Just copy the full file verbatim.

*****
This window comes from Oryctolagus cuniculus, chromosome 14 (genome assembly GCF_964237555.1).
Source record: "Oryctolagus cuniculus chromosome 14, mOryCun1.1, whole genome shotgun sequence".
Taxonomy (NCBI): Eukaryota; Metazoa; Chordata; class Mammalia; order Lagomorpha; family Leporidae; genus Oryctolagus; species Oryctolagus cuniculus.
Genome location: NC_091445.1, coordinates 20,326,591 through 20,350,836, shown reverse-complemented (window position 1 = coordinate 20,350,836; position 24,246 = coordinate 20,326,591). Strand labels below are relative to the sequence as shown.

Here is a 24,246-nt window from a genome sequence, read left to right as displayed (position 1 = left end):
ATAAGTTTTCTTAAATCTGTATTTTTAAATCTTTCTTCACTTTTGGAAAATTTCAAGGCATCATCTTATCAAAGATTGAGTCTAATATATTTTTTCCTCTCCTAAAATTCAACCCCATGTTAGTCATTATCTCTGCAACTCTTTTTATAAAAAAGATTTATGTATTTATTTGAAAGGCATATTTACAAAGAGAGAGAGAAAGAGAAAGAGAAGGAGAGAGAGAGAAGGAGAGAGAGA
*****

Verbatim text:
This window comes from Oryctolagus cuniculus, chromosome 14 (genome assembly GCF_964237555.1).
Source record: "Oryctolagus cuniculus chromosome 14, mOryCun1.1, whole genome shotgun sequence".
Taxonomy (NCBI): Eukaryota; Metazoa; Chordata; class Mammalia; order Lagomorpha; family Leporidae; genus Oryctolagus; species Oryctolagus cuniculus.
Genome location: NC_091445.1, coordinates 20,326,591 through 20,350,836, shown reverse-complemented (window position 1 = coordinate 20,350,836; position 24,246 = coordinate 20,326,591). Strand labels below are relative to the sequence as shown.

Here is a 24,246-nt window from a genome sequence, read left to right as displayed (position 1 = left end):
ATAAGTTTTCTTAAATCTGTATTTTTAAATCTTTCTTCACTTTTGGAAAATTTCAAGGCATCATCTTATCAAAGATTGAGTCTAATATATTTTTTCCTCTCCTAAAATTCAACCCCATGTTAGTCATTATCTCTGCAACTCTTTTTATAAAAAAGATTTATGTATTTATTTGAAAGGCATATTTACAAAGAGAGAGAGAAAGAGAAAGAGAAGGAGAGAGAGAGAAGGAGAGAGAGA